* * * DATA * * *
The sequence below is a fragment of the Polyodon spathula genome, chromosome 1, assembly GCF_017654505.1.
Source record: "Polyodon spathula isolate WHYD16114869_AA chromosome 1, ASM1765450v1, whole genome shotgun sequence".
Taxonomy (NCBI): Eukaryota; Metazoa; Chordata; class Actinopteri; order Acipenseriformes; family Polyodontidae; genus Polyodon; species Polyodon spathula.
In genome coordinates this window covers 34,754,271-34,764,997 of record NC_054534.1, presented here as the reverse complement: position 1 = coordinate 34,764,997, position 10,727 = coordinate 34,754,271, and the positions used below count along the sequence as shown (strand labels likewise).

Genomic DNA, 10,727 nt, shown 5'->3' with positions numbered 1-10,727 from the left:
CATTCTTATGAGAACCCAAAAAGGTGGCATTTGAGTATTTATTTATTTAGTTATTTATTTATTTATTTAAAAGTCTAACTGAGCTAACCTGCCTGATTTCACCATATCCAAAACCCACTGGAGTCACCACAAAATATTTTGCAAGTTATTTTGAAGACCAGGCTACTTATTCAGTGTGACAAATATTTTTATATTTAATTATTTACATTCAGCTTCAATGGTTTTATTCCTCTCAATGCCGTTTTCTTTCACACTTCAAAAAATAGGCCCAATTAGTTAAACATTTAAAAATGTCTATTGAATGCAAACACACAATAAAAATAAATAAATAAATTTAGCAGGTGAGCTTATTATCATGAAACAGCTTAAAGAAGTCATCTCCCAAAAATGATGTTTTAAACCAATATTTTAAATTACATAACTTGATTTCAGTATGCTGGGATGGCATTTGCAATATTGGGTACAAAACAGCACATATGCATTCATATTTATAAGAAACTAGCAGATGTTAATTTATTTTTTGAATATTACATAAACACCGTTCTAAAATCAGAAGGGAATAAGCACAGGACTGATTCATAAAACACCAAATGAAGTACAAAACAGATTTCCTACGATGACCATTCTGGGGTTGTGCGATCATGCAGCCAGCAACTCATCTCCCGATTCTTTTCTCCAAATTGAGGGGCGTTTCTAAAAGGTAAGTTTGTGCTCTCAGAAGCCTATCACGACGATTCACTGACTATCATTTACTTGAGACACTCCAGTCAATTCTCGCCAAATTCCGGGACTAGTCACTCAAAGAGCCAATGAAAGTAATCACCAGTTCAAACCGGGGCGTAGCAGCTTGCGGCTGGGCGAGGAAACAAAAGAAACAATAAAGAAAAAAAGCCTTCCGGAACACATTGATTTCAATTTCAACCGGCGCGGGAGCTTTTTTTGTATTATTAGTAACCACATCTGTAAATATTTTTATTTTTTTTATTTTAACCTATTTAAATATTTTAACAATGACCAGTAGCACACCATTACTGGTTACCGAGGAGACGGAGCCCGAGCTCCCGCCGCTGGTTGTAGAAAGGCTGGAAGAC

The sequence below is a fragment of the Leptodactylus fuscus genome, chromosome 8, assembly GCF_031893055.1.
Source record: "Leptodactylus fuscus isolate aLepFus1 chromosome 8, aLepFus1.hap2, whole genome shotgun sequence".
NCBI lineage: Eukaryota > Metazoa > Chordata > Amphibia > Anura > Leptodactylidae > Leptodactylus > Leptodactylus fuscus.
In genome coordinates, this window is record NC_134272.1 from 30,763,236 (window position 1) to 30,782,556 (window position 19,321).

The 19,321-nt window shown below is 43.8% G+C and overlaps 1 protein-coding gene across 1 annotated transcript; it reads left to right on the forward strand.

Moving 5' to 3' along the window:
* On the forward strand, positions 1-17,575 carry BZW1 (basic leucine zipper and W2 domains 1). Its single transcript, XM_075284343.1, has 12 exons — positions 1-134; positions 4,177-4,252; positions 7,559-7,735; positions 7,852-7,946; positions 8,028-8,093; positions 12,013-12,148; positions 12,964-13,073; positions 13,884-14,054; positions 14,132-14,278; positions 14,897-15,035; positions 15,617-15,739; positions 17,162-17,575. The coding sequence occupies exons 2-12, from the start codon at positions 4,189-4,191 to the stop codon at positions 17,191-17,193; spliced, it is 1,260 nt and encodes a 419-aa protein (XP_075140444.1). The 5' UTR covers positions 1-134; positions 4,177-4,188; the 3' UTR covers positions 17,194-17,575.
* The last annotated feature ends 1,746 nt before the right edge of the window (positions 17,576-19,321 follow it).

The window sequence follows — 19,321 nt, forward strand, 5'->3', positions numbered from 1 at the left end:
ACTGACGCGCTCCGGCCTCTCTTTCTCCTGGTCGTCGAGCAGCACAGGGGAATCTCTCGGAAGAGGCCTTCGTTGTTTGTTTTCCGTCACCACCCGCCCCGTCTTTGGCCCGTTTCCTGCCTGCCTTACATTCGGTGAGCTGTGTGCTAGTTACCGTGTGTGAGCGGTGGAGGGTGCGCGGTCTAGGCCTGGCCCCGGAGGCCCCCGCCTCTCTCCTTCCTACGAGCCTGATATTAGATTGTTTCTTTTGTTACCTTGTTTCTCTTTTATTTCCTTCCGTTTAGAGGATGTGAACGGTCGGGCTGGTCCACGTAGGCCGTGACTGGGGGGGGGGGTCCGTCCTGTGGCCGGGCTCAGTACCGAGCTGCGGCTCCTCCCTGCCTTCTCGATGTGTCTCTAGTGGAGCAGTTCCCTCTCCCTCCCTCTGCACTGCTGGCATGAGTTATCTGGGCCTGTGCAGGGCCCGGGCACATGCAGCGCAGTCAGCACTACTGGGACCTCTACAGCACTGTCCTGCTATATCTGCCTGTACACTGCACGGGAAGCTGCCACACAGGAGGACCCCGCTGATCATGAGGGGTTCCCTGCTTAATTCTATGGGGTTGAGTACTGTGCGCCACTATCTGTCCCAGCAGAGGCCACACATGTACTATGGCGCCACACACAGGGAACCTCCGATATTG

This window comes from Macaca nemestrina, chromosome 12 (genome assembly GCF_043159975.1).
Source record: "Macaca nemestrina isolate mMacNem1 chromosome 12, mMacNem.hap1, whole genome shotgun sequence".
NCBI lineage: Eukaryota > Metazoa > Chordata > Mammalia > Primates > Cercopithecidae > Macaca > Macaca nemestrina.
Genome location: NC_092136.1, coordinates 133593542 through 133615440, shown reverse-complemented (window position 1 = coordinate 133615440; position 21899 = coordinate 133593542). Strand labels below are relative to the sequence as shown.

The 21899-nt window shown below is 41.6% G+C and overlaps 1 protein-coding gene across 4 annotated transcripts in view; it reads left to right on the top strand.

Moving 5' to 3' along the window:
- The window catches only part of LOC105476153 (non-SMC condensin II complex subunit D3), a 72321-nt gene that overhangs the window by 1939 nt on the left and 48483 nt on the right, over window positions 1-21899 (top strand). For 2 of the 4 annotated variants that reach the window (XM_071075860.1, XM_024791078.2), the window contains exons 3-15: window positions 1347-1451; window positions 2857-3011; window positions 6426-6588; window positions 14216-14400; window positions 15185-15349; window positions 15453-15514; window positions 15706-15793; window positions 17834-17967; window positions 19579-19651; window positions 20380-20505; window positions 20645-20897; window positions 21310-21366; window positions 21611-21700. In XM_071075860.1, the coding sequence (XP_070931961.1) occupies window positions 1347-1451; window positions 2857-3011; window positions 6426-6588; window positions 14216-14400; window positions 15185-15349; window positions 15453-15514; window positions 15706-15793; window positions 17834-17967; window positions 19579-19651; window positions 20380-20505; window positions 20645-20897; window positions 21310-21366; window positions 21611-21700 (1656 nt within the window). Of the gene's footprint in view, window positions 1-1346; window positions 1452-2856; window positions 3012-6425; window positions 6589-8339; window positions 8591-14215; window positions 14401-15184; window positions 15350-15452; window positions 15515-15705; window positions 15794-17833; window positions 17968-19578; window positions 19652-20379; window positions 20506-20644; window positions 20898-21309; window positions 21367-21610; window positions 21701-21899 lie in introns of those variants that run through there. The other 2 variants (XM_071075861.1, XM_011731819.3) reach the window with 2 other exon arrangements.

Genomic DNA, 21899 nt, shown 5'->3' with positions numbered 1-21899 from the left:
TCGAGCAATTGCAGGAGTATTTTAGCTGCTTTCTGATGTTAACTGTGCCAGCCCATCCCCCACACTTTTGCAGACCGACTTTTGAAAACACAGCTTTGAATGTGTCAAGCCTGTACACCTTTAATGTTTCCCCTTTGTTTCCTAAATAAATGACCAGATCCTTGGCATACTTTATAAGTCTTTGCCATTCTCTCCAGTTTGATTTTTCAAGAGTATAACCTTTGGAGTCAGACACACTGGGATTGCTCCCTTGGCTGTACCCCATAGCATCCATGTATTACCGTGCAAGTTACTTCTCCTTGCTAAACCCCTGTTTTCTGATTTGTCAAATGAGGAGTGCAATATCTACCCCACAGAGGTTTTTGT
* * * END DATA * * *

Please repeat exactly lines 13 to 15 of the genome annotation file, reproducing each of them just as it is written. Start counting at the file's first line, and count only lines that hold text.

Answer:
* On the forward strand, positions 1-17,575 carry BZW1 (basic leucine zipper and W2 domains 1). Its single transcript, XM_075284343.1, has 12 exons — positions 1-134; positions 4,177-4,252; positions 7,559-7,735; positions 7,852-7,946; positions 8,028-8,093; positions 12,013-12,148; positions 12,964-13,073; positions 13,884-14,054; positions 14,132-14,278; positions 14,897-15,035; positions 15,617-15,739; positions 17,162-17,575. The coding sequence occupies exons 2-12, from the start codon at positions 4,189-4,191 to the stop codon at positions 17,191-17,193; spliced, it is 1,260 nt and encodes a 419-aa protein (XP_075140444.1). The 5' UTR covers positions 1-134; positions 4,177-4,188; the 3' UTR covers positions 17,194-17,575.
* The last annotated feature ends 1,746 nt before the right edge of the window (positions 17,576-19,321 follow it).

The window sequence follows — 19,321 nt, forward strand, 5'->3', positions numbered from 1 at the left end: